Magazine article Occupational Hazards

Keeping That Back in Shape

Magazine article Occupational Hazards

Keeping That Back in Shape

Article excerpt

By learning more about now the back operates, you and your employees can head off many potential back problems.

Back safety usually gets glossed over with many "remember to bend your knees and not your back" remarks and posters as the safety class nods. But as an increasing number of employees begin to suffer from back pain and strain, it is not uncommon to hear them correct the cavalier attitudes of their fellow workers: "Listen up, it does make a difference how you lift." They now know from first-hand experience the damage one can do to a back through years of poor posture, improper body mechanics and lack of exercise.

Before one learns a list of back dos and don'ts, it is helpful to understand how the back works. This enables you to apply the why to all activities, whether it be lifting groceries, pushing a wheelbarrow or shoveling snow.

How the Back Works

The back is made up of a stack of blocks called vertebrae. The alignment of these vertebrae are critical in maintaining a healthy back. Craning the neck forward over a desk or table to read or to assemble small parts pulls these blocks out of alignment. Slouched sitting or bending over a pallet incorrectly initiates a constant strain on the lower vertebrae. In addition to alignment, the back's three natural curves keep the body balanced and allow you to move freely. These three curves are correctly aligned when your ears, shoulders and hips are in a straight line. As the low back (lumbar) curve carries most of the weight of the spine, it is imperative to maintain its alignment while performing the day's numerous activities.

The back is also made up of spongy cushions (discs) which are positioned between the vertebrae. These discs act like a car's shock absorbers. Bad shocks lead to an uncomfortable, bouncy ride. This is true for the back, as well. The discs become easily pinched by vertebrae when one's alignment is compromised by poor posture and improper body mechanics.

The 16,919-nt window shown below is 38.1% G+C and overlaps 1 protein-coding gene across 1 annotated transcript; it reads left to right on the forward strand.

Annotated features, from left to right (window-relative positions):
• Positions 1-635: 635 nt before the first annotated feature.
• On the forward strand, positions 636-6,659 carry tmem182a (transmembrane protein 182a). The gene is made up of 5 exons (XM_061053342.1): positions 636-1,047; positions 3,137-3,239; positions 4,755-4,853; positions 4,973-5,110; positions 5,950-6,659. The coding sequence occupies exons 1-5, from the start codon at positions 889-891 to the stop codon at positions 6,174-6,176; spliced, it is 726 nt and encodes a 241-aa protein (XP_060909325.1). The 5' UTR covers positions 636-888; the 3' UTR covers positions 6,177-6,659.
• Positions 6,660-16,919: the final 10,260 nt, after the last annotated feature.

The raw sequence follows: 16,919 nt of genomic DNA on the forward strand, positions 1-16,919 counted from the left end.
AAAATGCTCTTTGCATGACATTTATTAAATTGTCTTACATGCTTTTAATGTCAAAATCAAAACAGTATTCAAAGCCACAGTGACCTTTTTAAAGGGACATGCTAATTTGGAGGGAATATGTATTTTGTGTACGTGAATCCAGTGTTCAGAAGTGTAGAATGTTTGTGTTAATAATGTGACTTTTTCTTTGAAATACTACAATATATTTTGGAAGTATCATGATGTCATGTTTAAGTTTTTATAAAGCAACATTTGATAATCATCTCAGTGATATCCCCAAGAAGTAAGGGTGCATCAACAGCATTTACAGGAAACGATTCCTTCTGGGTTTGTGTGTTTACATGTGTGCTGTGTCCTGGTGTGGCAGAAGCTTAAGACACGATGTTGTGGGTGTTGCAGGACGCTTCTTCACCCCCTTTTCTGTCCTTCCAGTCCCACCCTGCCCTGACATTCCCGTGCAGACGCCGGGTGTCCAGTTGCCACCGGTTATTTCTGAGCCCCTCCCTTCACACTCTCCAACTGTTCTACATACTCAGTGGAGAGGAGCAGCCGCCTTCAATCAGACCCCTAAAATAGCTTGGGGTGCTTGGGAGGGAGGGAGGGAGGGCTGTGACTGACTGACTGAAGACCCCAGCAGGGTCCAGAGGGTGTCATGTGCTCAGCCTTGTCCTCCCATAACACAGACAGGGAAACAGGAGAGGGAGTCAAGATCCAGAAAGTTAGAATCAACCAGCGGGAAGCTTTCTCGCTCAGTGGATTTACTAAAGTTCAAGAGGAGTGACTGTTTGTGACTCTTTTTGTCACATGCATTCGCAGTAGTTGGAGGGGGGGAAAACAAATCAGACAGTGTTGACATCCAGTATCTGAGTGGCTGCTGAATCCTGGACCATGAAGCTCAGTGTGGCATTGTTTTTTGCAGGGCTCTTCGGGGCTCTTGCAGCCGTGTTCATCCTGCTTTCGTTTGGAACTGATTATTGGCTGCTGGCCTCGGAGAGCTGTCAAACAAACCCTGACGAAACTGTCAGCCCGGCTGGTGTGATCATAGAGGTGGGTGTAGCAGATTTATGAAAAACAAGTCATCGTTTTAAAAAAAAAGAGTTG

Lastly, abdominal, back and leg muscles support the body's curves and maintain alignment. They are the guide wires of the tower. If these muscles are weak or too tight, they will place added strain on the low back.

Keeping these factors in mind -- alignment, curves, healthy discs and strong, flexible muscles -- we are ready to attack any activity your employees perform. Well, maybe not all, but let's look at a few.


From when they get up until they go to bed, employees' backs are working. They have control over how hard they make their back work by the choices they make. Think about how much effort we place on preventing cavities or a heart attack. What do these have in common with the back? All three progress slowly; many times without flashing lights or warnings. Tooth decay gradually sets in, arteries become clogged over the years, and the back sustains constant unnecessary strain through bad habits. What can employees do to take action?

A common activity we all do is lifting. Whether it be crates, boxes of paper, sacks of onions, bags of kitty litter, your child, a suitcase or groceries, we all do some lifting. Most everyone has been taught to bend their knees while lifting. This is a good start, but it cannot be taught as the only important factor. Let's look at other critical components of a lift while taking into account how the back works.

B = Bow back in

A = Align vertebrae

C = Chin up

K = Keep feet on diagonal

These four components, known as B-A-C-K, assist people in maintaining their curves, keeping proper alignment, using their strong leg muscles and ultimately producing a safer lift.

As people plan for a vacation, so should they plan for a lift. They should be aware of how heavy it is. Do they need to get assistance or use mechanical help? Can the load be divided up? Where are they going with the load? Are they going to be tripping over wood scraps, other boxes, children's toys, etc. …

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